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The scanner reveals that the Egyptian mummy known as the “Golden Boy” is protected by 49 precious amulets.

Scientists have used CT scans to “digitally unravel” the nearly 2,300-year-old intact mummy of a high socioeconomic teenager known as the “Golden Boy.” Researchers say the body was equipped with 49 amulets of 21 different types, many of which were golden. In a journal article Frontiers in Medicine.

The “Golden Boy” was sent before his death with no fewer than 49 amulets of 21 types to facilitate his bodily resurrection. Among the amulets were a two-fingered scarab next to an uncircumcised penis, a golden heart-shaped scarab placed in the chest cavity, and a golden tongue inside the mouth. He wore sandals of ritual significance and garlands of ferns. This mummy is an example of Egyptian beliefs about death and the afterlife during the Ptolemaic period.

The ancient Egyptians believed that when we died, our spirit body sought after life in this world. But entry into this “afterlife” was not guaranteed: it first required a perilous journey through the underworld, followed by an individual final decision. For this reason, relatives and embalmers did everything to ensure that their loved one reached a happy destination.

“Here we show that the body of this mummy was extensively decorated with 49 amulets, beautifully stylized in a unique three-column arrangement between the folds of the wrapping and inside the mummy’s body cavity. These include the Eye of Horus, the Scarab, the Amulet of the Horizon (Akhet), the Placenta, the Knot of Isis, and more. Many were of gold, others of semi-precious stones, baked clay, or earthenware. Its purpose was to protect the body and give it vitality in the afterlife,” explains Dr. Sahar Salim, first author of the study and professor at the Faculty of Medicine at Cairo University (Egypt).

Sandals for walking in the afterlife

The mummy of the “Golden Boy” was found in 1916 in a cemetery that was used from about 332 to 30 BC. It has been kept until now in the basement of the Egyptian Museum in Cairo.

The mummy was placed in two coffins, one with a Greek inscription on the outside and another with a wooden interior. Inside, he wore a golden mask for his head, a breastplate that covered the front of his body, and a pair of sandals. Except for the heart, the internal organs were removed through the incision, and the brain was removed from the nose and replaced with resin.

“The sandals were probably used to get the baby out of the coffin. According to the Egyptian ritual of the Book of the Dead, the deceased had to wear white sandals to be pious and clean before reciting the verses,” explains Salim.

There is no wisdom tooth

Scans revealed the boy was 128cm tall, uncircumcised and the cause of death other than natural. Based on the degree of fusion of the bone and the absence of wisdom teeth eruption, the authors estimate that the boy was between 14 and 15 years old. His teeth were in good condition, with no signs of caries, tooth loss or periodontal disease.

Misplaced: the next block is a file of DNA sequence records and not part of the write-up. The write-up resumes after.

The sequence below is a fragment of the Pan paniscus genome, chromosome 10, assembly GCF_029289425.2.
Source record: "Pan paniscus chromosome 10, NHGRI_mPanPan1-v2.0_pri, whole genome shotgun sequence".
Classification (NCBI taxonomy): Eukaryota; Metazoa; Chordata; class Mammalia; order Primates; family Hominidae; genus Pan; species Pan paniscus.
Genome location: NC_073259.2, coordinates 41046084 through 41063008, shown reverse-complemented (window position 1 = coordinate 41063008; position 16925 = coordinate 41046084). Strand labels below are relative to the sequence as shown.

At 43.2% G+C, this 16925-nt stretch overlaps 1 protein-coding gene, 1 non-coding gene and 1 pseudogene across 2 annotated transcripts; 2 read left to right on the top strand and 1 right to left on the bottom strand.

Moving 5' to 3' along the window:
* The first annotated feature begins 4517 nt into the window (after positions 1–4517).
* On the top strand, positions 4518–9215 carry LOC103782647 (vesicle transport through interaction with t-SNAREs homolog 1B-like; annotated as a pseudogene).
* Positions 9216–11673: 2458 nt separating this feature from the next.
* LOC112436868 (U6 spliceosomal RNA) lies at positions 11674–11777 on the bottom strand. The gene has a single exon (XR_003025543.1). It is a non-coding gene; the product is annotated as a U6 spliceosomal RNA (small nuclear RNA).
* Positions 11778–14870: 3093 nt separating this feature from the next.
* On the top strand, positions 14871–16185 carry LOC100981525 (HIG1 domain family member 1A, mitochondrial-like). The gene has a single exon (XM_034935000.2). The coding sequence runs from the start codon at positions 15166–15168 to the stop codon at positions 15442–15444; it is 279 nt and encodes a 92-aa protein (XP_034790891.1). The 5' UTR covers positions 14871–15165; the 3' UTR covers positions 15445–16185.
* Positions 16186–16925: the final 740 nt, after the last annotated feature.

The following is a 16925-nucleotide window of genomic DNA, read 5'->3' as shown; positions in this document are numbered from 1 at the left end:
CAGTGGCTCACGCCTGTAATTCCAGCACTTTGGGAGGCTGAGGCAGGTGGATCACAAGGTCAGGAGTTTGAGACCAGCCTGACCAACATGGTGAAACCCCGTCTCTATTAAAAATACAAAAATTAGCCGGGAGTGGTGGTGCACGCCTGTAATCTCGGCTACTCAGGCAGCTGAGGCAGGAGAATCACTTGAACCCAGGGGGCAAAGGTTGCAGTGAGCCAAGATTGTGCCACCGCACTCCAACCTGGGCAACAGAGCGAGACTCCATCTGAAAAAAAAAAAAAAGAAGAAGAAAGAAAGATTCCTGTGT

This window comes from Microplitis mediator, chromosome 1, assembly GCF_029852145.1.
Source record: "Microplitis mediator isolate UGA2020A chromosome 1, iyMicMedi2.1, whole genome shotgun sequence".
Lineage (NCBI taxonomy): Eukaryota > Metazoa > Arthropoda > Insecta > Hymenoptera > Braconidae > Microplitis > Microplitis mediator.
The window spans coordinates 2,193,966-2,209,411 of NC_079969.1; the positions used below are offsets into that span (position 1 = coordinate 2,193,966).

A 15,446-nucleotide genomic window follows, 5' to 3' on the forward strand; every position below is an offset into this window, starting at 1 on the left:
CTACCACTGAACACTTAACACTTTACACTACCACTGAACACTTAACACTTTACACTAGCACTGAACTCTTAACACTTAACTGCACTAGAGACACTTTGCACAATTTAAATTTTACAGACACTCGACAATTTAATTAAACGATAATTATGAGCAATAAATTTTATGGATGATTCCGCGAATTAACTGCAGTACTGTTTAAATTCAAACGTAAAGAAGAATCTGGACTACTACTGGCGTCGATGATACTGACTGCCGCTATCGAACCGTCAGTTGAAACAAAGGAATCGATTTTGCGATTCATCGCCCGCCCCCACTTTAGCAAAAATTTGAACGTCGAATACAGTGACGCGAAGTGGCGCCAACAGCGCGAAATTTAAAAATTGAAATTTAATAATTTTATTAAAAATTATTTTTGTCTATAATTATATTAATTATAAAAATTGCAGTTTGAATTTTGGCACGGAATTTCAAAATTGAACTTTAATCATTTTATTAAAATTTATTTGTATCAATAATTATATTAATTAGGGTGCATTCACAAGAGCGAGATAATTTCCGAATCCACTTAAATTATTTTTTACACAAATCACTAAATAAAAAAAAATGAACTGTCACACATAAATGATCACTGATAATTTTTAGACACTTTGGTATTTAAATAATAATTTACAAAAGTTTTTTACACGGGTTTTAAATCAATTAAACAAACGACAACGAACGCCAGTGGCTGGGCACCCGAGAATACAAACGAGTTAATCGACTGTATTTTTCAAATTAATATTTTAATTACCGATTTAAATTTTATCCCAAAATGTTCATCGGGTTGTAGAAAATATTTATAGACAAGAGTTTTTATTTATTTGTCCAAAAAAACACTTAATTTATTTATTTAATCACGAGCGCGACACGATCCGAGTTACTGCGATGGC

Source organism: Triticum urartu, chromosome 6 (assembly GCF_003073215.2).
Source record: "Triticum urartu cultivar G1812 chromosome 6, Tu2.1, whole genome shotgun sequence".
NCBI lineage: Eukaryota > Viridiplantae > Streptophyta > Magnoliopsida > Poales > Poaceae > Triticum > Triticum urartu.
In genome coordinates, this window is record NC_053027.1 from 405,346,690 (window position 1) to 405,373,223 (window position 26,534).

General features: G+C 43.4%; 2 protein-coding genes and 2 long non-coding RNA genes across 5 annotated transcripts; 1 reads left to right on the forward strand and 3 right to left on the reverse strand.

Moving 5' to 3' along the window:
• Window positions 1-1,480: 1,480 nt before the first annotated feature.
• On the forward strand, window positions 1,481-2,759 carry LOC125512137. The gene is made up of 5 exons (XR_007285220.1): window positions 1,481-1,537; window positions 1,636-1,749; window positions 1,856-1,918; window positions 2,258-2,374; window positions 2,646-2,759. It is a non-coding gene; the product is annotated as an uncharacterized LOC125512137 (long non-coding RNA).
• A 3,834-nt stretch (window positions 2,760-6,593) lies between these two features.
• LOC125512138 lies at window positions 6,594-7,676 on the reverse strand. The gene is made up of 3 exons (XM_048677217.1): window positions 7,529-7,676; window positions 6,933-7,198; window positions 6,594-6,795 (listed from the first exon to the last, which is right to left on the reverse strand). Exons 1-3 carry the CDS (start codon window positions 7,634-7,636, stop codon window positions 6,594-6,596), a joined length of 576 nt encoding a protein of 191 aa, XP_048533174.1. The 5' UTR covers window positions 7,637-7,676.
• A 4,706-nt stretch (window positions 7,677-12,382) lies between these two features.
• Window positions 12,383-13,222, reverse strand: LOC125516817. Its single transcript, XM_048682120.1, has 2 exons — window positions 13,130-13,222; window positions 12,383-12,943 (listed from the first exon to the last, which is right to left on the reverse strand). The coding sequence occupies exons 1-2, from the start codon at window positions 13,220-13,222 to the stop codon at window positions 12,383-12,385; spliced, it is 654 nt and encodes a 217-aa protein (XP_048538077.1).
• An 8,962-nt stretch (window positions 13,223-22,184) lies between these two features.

Around the outer surface of the mummy was a garland of ferns. “The ancient Egyptians were fascinated by plants and flowers and believed they had sacred and symbolic effects. Bunches of plants and flowers were placed on the deceased during burial: this was done, for example, with the mummies of the New Kingdom kings Ahmose, Amenhotep I and Ramses the Great. The dead were also offered plants during the holidays during each visit to the dead,” Salim explains.

Amulets are evidence of a wide range of Egyptian beliefs. For example, a golden tongue was placed in the mouth so that the child could speak in the afterlife, and a two-finger charm was placed next to the penis to protect the embalming incision. The Isis knot invoked the power of the goddess to protect the body, the rectangular amulet brought balance and alignment, and the double feathers of the falcon and ostrich represented the duality of spiritual and material life. A golden beetle was found in the chest cavity, a copy of which was printed by researchers using 3D printing.

A beetle to silence the heart

“The heart beetle is mentioned in Chapter 30 of the Book of the Dead: it was important in the trial of the dead in the ‘afterlife’ and the weighing of the heart with the feather of the goddess Maat. The heart beetle silenced the heart on judgment day so that it would not testify against the dead. It was placed in the torso cavity during mummification to replace the heart if the body ran out of that organ,” Salim explained.

Considering these interesting results, the management of the Egyptian Museum decided to move the mummy to the main exhibition hall, nicknamed “The Golden Boy”. At its new location, visitors can admire the mummy along with CT scan images and a 3D printer of the heart scarab amulet to get as close as possible to the glory of ancient Egyptian civilization.

Source: El Diario





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